Injustice is Not Good
1. There are several “not good” proverbs in this book.
2. They are Solomon’s observations on various aspects of life—and they are usually pretty obvious—as is this one.
3. NOT GOOD: punishing good citizens, or resisting good rulers.
4. Solomon tells us something that is not good—that anyone with common sense would recognize.
5. However, such statements ARE necessary, because it happens often in corrupt societies—that things get turned upside down… and the obvious isn’t always obvious to the average citizen. Common sense and fairness do not always prevail.
6. Isa. 5:20 – Woe unto them that call evil good, and good evil; that put darkness for light, and light for darkness; that put bitter for sweet, and sweet for bitter.
7. We live in confusing days… wherein common sense and fairness are often turned upside down.
8. This seems to be what Solomon is speaking about in this proverb.
Also to punish the just is not good
1. Punishing the just is NOT good. It is evil.
a. 18:5 – overthrowing the righteous in judgment… is not good.
b. 17:15 – condemning the just is an abomination. It is exceptionally evil.
c. Rom. 13:3-4 – Rulers are NOT a terror to good works.
• Solomon speaks here about the times when magistrates ARE a terror to good works!
• When just men—innocent, good men—do that which is good and just and are punished by the government… that is an abomination.
• Magistrates are to be a terror to EVIL, not to good citizens.
2. This subject was important to Solomon. He was a King who also functioned as a Judge.
a. Judges were required to do that which was RIGHT… and true.
b. Judges were to get at the truth… and treat people fairly.
c. I Kings 3:16-25 – Solomon’s first difficult case.
• Solomon had before his bench a case that had no evidence… no DNA evidence to prove who was the real mother… no eyewitnesses… nothing to go on.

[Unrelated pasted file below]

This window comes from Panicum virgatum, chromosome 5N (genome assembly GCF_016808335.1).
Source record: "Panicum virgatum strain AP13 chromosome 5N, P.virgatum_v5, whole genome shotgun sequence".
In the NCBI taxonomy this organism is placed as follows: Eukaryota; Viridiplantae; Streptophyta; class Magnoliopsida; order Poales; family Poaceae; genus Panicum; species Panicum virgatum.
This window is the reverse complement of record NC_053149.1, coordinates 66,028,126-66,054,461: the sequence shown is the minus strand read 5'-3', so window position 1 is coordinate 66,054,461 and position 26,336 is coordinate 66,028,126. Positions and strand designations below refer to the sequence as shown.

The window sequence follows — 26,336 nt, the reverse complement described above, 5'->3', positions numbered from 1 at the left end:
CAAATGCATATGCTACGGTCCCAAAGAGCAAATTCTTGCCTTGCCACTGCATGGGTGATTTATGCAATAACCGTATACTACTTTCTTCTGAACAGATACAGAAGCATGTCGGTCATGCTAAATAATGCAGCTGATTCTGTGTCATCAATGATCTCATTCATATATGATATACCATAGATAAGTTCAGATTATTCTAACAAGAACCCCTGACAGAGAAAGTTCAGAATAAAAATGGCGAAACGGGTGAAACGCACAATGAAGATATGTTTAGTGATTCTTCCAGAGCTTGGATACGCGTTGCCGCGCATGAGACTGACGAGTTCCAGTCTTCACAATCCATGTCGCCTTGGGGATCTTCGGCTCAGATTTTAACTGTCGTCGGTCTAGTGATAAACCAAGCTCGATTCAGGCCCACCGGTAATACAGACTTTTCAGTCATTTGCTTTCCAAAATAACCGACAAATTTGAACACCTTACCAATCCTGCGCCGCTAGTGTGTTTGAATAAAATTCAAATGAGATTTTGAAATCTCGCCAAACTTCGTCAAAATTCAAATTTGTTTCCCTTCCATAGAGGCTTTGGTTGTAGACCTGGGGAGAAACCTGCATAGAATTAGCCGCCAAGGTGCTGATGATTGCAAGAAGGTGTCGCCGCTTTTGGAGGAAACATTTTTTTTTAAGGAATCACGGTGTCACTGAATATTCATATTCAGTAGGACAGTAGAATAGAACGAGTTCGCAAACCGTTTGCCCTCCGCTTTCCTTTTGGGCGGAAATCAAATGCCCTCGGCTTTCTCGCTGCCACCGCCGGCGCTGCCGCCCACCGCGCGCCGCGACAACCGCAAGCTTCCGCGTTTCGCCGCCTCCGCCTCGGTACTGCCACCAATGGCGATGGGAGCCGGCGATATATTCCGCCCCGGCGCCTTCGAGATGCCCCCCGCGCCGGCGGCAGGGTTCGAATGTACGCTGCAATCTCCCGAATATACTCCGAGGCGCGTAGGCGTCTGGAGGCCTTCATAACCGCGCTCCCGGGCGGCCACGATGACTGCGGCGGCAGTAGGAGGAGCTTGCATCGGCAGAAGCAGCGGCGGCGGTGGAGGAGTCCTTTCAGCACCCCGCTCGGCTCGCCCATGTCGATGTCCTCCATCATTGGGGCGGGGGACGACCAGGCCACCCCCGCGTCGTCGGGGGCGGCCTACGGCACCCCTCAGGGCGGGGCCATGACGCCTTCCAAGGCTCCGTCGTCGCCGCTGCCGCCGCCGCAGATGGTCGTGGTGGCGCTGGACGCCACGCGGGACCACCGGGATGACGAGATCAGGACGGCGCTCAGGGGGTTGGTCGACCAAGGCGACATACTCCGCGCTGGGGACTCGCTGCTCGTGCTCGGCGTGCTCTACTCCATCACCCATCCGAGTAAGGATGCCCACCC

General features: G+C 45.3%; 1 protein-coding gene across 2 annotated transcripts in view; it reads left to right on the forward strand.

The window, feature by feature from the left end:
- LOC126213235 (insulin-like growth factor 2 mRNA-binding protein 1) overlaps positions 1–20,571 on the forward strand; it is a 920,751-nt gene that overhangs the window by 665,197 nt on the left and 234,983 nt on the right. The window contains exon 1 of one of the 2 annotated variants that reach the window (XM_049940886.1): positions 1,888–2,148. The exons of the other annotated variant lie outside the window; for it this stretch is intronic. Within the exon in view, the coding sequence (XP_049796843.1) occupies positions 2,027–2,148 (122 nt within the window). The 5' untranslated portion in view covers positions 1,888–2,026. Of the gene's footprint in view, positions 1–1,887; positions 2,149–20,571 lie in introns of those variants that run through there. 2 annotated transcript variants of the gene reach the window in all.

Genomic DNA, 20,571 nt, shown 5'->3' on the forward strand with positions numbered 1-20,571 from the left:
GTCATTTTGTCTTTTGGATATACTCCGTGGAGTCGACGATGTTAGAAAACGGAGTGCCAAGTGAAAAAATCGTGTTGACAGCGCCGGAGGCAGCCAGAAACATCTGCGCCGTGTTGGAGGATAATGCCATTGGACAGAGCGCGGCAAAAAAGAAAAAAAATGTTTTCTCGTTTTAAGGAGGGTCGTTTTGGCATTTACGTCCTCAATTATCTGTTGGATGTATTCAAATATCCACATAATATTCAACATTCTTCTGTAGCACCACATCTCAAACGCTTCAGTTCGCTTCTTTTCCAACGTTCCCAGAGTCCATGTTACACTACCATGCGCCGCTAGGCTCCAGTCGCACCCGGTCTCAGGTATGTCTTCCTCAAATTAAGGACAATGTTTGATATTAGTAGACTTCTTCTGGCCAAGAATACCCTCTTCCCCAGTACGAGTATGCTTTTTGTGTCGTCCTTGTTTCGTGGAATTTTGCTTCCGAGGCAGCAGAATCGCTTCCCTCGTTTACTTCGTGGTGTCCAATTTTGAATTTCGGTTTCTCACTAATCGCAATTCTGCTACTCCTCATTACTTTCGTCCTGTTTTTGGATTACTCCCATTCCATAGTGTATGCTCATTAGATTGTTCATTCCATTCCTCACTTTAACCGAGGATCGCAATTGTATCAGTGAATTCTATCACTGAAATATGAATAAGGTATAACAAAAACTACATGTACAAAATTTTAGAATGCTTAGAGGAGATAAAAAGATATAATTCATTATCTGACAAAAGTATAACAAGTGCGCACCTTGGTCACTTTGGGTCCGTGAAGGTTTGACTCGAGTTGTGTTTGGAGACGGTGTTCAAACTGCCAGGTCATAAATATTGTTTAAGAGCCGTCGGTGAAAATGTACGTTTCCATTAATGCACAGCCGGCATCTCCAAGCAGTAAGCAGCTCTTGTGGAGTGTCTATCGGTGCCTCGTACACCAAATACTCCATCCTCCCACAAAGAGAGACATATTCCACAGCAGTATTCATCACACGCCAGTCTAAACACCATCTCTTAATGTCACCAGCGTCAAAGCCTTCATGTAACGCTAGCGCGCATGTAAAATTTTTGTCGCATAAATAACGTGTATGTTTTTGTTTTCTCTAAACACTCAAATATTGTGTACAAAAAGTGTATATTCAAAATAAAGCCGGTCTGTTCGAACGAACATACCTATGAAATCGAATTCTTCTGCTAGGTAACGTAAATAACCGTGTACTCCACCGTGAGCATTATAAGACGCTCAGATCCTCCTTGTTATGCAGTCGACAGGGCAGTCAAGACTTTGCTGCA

• There were no legal technicalities to let the guilty person off the hook… no plea bargains offered… no loopholes...
• Solomon as a judge was simply interested in getting at the truth—and treating the innocent party fairly.
• He used a pretty unorthodox method of getting to the truth… but he DID get to the truth.
3. If justice is anything, it is doing that which is RIGHT… in accordance with the TRUTH… and treating people FAIRLY.
a. The old fashioned common sense principles of righteousness, justice, and truth are losing ground rapidly in our country.
b. Our court system seems not as interested in truth, justice, and fairness as in being politically correct… or technically correct.
c. As a result, justice is not executed.
a. In Florida, a forty-eight-year-old man sentenced to life in prison for raping a thirteen-year-old girl with muscular dystrophy was released when the Second District Court of Appeals ruled that the rapist had been convicted with the wrong charge. The charge, "sexual battery of a helpless person," was deemed unfair in the court's opinion since the girl had screamed for help and tried to push the man away. Instead of the maximum thirty-year sentence, the rapist served only a few months for battery.
b. In New Jersey, the Supreme Court decided that a robber convicted of purse snatching had been wrongly sentenced since he slipped the purse off the victim's arm quietly and did not actually "snatch" it.
c. Electronics retailer Radio Shack recently settled a claim by a man who said post-traumatic stress, caused by his previous robbery of a Radio Shack store, was to blame for his robbery of the store a second time. Many such cases are being settled rather than submitted to the antics of lawyer theatrics and sympathetic juries.
d. The just… the innocent victims are punished and the criminal gets away with his crime.
e. Evidently Solomon saw similar shenanigans in the judicial system of his day… and said, “It is not good!”
f. It is not good for citizens to be treated unfairly.
g. Today hundreds of men who were wrongly convicted of crimes are being exonerated by DNA evidence that was unavailable to them when their case was heard.
h. But that tells us that many JUST men are being punished…